“Master and Commander: The Far Side of the World” follows on the heels of this summer’s blockbuster “Pirates of the Caribbean,” but is no amusement park ride. Direction of this epic was wisely given to Peter Weir (“Truman Show,” “Picnic at Hanging Rock”) whose previous works have been masterful, otherworldly meditations on human superstition. Now, with the reins of no less than three major studios in his hands, he takes us into the cramped quarters of the 197 men aboard the H.M.S. Surprise. He examines their interactions and superstitions, and emerges with a “fighting naturalist,” a movie that has the scope of a blockbuster and the character work of an independent. In short, Weir has both created a new species and seized new territory for Mother Hollywood.

The first five minutes of the film are devoid of human utterance, but full of sound that gradually immerses the theater in the language of the ship itself before giving way to actual dialogue. Action commences immediately after, with an utterly realistic sea battle between the Surprise and an enemy Napoleonic ship, the Acheron. The images of the battle are appropriately jumbled, adequately conveying the frantic confusion of battle. The Surprise is much smaller than its rival and is forced to retreat into the fog. But Captain Jack Aubrey (Russell Crowe) can’t let the enemy ship get away and spends the rest of the movie chasing this white whale around Cape Horn and into the Pacific.

After the initial battle scene there isn’t much action at all, leaving the characters in the center of things. In his most subtle performance yet, Russell Crowe tempers his “Gladiator” fire to become the British captain Jack Aubrey. Crowe’s Aubrey has a spark of mischief in his eyes and carries himself with grace, blending in perfectly with the early 1800s setting. More importantly, he portrays the authority and charisma necessary to garner the respect of his crew, who lovingly call him Lucky Jack. We are also introduced to the complex relationship between Aubrey and his best friend, the ship’s doctor, Stephen Maturin (Paul Bettany). Maturin disagrees with Aubrey’s fanatical chase of the French ship but is willing to sacrifice his interests for their friendship. This relationship plays out slowly during the mid-section of the film and is beautifully mirrored in the frequent musical duets played onboard by Jack with his violin and Stephen with his cello.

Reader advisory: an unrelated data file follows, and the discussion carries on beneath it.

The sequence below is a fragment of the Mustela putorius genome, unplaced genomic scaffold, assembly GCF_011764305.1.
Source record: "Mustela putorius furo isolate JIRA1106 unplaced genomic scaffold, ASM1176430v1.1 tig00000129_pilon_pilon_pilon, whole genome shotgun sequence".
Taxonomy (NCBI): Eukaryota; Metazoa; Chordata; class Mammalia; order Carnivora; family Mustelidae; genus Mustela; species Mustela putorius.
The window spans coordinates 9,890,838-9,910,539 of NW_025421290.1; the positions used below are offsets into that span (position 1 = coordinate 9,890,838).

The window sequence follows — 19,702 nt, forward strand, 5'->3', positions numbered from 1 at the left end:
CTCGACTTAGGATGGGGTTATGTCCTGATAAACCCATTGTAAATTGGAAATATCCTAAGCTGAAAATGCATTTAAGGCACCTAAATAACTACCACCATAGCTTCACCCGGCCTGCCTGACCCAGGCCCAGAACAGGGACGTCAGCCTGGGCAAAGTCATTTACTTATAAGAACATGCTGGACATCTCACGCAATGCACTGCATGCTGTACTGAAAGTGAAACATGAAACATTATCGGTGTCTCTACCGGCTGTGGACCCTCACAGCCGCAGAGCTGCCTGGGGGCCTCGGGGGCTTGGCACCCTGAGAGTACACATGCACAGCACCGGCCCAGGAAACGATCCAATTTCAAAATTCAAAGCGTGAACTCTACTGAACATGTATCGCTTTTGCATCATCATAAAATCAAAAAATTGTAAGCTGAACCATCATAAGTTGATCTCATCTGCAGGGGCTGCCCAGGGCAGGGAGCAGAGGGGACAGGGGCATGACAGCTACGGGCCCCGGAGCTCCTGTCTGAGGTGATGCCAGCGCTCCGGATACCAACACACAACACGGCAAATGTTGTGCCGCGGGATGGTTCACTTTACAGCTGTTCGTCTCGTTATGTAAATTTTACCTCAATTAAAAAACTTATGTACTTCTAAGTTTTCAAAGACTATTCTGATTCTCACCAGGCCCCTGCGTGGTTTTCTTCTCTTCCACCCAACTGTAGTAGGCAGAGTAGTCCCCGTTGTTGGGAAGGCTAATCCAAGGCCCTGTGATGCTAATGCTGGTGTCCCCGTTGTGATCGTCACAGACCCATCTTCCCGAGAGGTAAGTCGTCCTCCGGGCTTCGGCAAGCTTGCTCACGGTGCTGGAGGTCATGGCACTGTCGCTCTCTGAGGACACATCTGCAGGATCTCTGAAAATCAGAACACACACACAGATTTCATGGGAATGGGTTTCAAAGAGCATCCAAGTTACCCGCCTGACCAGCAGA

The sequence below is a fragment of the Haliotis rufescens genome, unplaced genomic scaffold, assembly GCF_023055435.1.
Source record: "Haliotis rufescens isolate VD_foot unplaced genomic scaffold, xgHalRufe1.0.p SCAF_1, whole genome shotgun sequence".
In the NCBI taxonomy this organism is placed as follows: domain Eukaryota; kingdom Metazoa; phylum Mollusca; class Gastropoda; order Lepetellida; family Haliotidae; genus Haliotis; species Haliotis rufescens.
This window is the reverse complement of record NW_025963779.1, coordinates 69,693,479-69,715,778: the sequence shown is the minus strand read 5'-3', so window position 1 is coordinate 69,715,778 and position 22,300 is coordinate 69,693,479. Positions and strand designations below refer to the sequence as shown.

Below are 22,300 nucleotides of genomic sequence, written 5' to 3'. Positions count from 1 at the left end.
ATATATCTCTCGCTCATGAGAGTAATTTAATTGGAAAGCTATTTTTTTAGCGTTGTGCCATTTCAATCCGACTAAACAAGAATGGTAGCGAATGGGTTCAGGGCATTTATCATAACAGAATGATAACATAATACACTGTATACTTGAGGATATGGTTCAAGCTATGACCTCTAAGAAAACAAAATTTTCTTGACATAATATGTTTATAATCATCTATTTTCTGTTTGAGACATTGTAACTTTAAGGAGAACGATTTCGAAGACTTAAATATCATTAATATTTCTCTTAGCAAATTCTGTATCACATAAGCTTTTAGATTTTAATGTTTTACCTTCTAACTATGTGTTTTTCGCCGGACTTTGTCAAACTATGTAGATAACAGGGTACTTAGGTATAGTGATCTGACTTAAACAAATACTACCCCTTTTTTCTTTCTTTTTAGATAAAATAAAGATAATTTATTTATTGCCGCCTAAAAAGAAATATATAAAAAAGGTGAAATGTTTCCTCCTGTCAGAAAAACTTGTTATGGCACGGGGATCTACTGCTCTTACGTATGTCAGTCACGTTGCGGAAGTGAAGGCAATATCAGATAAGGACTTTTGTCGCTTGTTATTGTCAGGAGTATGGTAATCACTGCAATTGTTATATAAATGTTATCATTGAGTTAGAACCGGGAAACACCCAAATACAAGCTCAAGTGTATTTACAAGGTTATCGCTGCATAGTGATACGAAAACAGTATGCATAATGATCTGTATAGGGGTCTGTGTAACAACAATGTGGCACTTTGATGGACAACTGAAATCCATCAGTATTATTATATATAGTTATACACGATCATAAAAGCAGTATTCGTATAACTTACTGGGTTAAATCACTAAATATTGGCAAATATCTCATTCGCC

Superstition and mysticism have not entirely left Weir’s sensibilities, as the death of a man in a storm is seen by the crew as the cause of many misfortunes. Weir does nothing to disprove this belief, and keeps us engrossed by studying its effect on the crew and Jack’s role in stifling the crew’s fears. To aid in his sea-faring mythology, Coleridge and Job come into play at various moments as well.

Russell Boyd’s (“Picnic at Hanging Rock”) photography is just as successful as Weir’s character work in bringing us onboard. There is not a straight shot in the entire film; the angle of each shot suggests Boyd can’t find his sea-legs. On top of this, the camera is always too close to the faces of the crew, giving it a tactile quality. Each of the shots is as much about what isn’t seen as what is. There is a masterful shot near the beginning, in the fog sequence, where a rope is left to dangle down from heaven, its connecting sail lost in the mist. Boyd isn’t afraid of darkness or poor lighting and orchestrates many shots that are delightful examples of ambiguity. Accompanying every visual are the sounds of the sea and ship which never cease and, in fact, almost drown out the actors. Sound is a prevalent theme of Weir’s other films and it continues to have an essential role in “Master and Commander.” Unfortunately the sub-par score doesn’t match the excellence of the sound. The only negative element in the entire movie, it seems almost entirely ripped off from “Lawrence of Arabia.”

Like a souffle, “Master and Commander” is gradually baked, patiently inflated to perfection. Although one false move, one misstep in pacing could destroy everything, under Weir’s masterful guidance that misstep never comes.